Proper fertilization of cotton is of paramount importance to meet the nutritional needs of the crop. However, this can be difficult to determine because many variables can affect development and production. Anything that causes plant stress will affect nutrient uptake. Some factors include soil texture, drainage, field preparation, weather, variety, time of planting, plant populations, emergence and stand, previous crop and carry-over fertility and/or chemicals. A current soil test is still the best tool for taking the guesswork out of fertilization. Knowing what you have is critical in calculating what you need to apply in order to deliver a balanced nutrient program to achieve desired yield and quality goals (Table 1). Over fertilization is costly to the producer and to the environment. It is also undesirable to the crop, which may result in maturity delays and increased attractiveness for insect pests and diseases.
Table 1. Typical nutrient contents (lbs) required to produce one bale of lint (NCC, 1996).
Above Ground Plant
(leaves, stems, & fruit)
35 to 40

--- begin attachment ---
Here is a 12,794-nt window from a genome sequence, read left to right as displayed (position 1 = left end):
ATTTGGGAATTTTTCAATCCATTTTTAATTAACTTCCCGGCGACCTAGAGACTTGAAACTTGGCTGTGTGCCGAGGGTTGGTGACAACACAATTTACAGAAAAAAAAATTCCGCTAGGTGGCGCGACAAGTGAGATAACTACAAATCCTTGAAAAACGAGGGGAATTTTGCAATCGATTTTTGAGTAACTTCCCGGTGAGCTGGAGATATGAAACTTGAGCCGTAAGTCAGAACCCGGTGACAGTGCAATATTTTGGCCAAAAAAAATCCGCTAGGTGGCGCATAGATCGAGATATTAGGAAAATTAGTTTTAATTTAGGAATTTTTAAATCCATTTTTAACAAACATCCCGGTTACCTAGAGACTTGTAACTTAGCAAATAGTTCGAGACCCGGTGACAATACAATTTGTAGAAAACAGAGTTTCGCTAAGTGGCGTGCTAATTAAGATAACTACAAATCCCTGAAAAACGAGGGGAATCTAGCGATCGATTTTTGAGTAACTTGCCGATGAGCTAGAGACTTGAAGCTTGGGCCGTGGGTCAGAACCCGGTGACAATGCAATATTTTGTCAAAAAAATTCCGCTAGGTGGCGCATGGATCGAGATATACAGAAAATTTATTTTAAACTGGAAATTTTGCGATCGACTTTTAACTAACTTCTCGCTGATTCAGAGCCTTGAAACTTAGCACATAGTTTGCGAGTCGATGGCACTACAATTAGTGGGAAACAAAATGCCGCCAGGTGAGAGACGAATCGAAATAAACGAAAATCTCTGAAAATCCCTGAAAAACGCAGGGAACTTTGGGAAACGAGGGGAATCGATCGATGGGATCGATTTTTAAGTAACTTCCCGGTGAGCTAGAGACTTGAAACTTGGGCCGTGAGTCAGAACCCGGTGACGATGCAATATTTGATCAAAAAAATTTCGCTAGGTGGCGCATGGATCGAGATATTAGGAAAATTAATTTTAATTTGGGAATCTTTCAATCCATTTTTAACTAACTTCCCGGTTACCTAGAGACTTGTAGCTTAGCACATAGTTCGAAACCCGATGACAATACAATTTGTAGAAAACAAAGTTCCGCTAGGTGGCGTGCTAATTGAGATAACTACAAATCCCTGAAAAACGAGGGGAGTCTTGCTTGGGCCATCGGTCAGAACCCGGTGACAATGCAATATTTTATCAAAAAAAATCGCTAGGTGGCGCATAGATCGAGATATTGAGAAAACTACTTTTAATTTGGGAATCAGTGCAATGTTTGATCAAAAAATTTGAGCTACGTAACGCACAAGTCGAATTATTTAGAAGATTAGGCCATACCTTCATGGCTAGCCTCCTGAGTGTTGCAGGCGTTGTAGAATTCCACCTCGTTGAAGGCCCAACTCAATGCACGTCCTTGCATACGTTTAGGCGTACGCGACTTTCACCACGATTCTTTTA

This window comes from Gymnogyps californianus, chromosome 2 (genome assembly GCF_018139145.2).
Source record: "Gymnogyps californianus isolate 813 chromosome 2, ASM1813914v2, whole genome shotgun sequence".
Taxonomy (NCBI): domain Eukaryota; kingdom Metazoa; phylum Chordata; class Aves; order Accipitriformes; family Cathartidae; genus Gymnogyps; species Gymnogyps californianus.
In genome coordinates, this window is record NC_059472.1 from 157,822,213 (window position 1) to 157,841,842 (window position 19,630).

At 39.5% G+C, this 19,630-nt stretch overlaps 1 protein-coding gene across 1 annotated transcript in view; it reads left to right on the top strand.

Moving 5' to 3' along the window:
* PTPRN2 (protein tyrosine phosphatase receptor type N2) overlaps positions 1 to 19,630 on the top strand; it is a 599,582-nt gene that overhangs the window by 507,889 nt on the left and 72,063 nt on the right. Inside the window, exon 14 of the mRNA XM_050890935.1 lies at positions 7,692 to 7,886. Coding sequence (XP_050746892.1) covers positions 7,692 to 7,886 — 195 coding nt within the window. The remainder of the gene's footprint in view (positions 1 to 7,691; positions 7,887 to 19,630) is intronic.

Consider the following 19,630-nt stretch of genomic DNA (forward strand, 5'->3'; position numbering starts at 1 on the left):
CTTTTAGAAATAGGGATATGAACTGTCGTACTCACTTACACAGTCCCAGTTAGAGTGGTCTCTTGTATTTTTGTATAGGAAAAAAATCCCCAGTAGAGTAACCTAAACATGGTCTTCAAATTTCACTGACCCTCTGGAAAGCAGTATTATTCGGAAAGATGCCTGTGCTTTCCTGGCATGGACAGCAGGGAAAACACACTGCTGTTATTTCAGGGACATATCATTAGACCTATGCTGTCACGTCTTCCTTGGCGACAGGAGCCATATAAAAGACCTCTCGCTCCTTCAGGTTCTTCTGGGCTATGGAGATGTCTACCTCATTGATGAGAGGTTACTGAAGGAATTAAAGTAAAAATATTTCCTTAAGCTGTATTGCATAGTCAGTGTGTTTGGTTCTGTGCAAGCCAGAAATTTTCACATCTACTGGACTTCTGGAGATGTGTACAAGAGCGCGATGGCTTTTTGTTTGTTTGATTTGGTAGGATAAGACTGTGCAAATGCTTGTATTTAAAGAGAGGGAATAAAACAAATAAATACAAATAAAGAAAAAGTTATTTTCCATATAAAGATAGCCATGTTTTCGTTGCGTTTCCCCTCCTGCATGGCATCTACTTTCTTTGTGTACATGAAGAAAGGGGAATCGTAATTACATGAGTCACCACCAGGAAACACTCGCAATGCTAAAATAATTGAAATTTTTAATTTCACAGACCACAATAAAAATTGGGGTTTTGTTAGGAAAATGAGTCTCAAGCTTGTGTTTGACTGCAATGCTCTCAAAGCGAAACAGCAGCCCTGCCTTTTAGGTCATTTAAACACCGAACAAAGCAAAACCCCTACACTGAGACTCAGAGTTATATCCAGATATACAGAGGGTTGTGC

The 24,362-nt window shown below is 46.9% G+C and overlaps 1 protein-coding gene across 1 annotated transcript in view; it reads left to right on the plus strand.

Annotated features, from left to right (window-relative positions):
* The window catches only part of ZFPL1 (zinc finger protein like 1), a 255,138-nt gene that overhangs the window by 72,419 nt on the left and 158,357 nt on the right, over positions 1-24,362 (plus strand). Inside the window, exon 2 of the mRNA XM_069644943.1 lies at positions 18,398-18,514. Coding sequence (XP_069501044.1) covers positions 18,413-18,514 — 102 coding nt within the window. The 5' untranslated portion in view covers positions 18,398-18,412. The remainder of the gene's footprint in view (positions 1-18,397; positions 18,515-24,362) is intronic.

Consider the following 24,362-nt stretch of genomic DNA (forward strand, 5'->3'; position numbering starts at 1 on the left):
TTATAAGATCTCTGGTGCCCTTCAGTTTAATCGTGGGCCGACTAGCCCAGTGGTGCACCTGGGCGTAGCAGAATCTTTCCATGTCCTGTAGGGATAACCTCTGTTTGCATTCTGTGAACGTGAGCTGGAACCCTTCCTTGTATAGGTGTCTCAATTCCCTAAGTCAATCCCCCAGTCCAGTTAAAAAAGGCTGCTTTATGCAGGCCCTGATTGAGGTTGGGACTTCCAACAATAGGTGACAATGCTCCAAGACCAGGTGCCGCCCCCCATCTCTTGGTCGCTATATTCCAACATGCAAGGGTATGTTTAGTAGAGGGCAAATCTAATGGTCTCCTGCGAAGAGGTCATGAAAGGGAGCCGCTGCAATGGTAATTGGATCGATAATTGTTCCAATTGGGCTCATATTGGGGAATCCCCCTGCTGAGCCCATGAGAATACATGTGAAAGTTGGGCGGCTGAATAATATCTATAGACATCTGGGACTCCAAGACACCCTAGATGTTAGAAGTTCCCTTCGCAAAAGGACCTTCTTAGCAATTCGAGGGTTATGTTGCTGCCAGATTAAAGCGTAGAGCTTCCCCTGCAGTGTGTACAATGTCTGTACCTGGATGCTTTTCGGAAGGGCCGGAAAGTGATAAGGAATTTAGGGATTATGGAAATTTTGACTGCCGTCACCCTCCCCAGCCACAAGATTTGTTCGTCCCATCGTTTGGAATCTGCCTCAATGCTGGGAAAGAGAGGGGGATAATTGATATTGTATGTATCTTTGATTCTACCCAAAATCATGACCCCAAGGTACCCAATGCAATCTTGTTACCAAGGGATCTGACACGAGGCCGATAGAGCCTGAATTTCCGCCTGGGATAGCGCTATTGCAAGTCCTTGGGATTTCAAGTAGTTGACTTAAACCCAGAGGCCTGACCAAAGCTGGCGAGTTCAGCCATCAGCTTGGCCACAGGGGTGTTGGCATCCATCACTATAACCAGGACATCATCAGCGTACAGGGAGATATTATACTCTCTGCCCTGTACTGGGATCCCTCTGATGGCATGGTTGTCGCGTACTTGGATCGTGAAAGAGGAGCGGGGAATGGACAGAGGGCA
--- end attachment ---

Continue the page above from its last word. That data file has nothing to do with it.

13 to 20
27 to 62
11 to 27
8 to 16
1 to 2
Tools such as plant tissue analysis, soil testing, and other laboratory techniques are necessary to diagnose a problem once it occurs. Practical guidelines such as “Be Your Own Cotton Doctor” from the Potash & Phosphate Institute, 2005, USA can be of great benefit to field practitioners. Most state’s Cooperative Extension programs offer producers regional guidelines.
Soil nutrients are taken up in direct proportion to growth and temperature. Total nutrient uptake for nitrogen, phosphorus and potassium tracks cumulative heat units. During the spring growing months, when heat units are low, cotton grows slowly and takes up only limited amounts of nutrients. It is during the peak growing months when nutrients need to be most readily available to the crop (Fig.1). Fertilizer applications should be scheduled in a timely fashion so that nutrient availability is synchronized with plant demands (Fig. 2).